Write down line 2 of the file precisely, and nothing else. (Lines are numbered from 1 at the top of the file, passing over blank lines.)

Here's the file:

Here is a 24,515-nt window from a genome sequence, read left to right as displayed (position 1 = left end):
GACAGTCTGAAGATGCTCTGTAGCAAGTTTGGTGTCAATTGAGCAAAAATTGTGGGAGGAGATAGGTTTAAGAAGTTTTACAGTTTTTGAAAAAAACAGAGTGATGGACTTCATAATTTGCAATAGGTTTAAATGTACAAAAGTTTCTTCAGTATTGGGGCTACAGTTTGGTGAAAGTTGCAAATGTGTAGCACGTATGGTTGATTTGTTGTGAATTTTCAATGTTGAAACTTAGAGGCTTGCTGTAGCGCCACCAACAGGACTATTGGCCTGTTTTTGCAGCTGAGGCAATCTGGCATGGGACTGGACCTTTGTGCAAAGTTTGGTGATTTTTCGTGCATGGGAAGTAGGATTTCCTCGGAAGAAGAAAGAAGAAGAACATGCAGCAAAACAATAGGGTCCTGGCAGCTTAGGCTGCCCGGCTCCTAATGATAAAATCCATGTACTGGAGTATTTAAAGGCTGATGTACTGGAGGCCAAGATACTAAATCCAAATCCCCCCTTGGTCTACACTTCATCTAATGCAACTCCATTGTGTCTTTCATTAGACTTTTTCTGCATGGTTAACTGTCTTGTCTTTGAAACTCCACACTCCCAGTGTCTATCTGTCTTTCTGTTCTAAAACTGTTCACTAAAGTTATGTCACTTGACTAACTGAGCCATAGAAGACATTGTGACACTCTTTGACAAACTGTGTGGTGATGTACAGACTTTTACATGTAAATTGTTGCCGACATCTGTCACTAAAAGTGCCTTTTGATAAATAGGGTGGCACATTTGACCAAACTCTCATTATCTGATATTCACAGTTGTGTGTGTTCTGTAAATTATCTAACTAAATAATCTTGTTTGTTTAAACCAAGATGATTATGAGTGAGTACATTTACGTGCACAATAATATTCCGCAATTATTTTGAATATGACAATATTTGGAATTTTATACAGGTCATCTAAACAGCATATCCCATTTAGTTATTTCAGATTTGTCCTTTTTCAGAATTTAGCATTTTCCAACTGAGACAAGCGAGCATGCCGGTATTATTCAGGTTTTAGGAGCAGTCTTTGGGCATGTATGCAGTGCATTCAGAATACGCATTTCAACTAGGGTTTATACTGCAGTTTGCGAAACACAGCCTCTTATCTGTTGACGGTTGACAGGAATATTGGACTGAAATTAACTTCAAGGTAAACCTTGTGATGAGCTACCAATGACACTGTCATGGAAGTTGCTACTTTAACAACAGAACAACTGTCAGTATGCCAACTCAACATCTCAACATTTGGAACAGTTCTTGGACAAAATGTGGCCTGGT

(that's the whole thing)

GACAGTCTGAAGATGCTCTGTAGCAAGTTTGGTGTCAATTGAGCAAAAATTGTGGGAGGAGATAGGTTTAAGAAGTTTTACAGTTTTTGAAAAAAACAGAGTGATGGACTTCATAATTTGCAATAGGTTTAAATGTACAAAAGTTTCTTCAGTATTGGGGCTACAGTTTGGTGAAAGTTGCAAATGTGTAGCACGTATGGTTGATTTGTTGTGAATTTTCAATGTTGAAACTTAGAGGCTTGCTGTAGCGCCACCAACAGGACTATTGGCCTGTTTTTGCAGCTGAGGCAATCTGGCATGGGACTGGACCTTTGTGCAAAGTTTGGTGATTTTTCGTGCATGGGAAGTAGGATTTCCTCGGAAGAAGAAAGAAGAAGAACATGCAGCAAAACAATAGGGTCCTGGCAGCTTAGGCTGCCCGGCTCCTAATGATAAAATCCATGTACTGGAGTATTTAAAGGCTGATGTACTGGAGGCCAAGATACTAAATCCAAATCCCCCCTTGGTCTACACTTCATCTAATGCAACTCCATTGTGTCTTTCATTAGACTTTTTCTGCATGGTTAACTGTCTTGTCTTTGAAACTCCACACTCCCAGTGTCTATCTGTCTTTCTGTTCTAAAACTGTTCACTAAAGTTATGTCACTTGACTAACTGAGCCATAGAAGACATTGTGACACTCTTTGACAAACTGTGTGGTGATGTACAGACTTTTACATGTAAATTGTTGCCGACATCTGTCACTAAAAGTGCCTTTTGATAAATAGGGTGGCACATTTGACCAAACTCTCATTATCTGATATTCACAGTTGTGTGTGTTCTGTAAATTATCTAACTAAATAATCTTGTTTGTTTAAACCAAGATGATTATGAGTGAGTACATTTACGTGCACAATAATATTCCGCAATTATTTTGAATATGACAATATTTGGAATTTTATACAGGTCATCTAAACAGCATATCCCATTTAGTTATTTCAGATTTGTCCTTTTTCAGAATTTAGCATTTTCCAACTGAGACAAGCGAGCATGCCGGTATTATTCAGGTTTTAGGAGCAGTCTTTGGGCATGTATGCAGTGCATTCAGAATACGCATTTCAACTAGGGTTTATACTGCAGTTTGCGAAACACAGCCTCTTATCTGTTGACGGTTGACAGGAATATTGGACTGAAATTAACTTCAAGGTAAACCTTGTGATGAGCTACCAATGACACTGTCATGGAAGTTGCTACTTTAACAACAGAACAACTGTCAGTATGCCAACTCAACATCTCAACATTTGGAACAGTTCTTGGACAAAATGTGGCCTGGT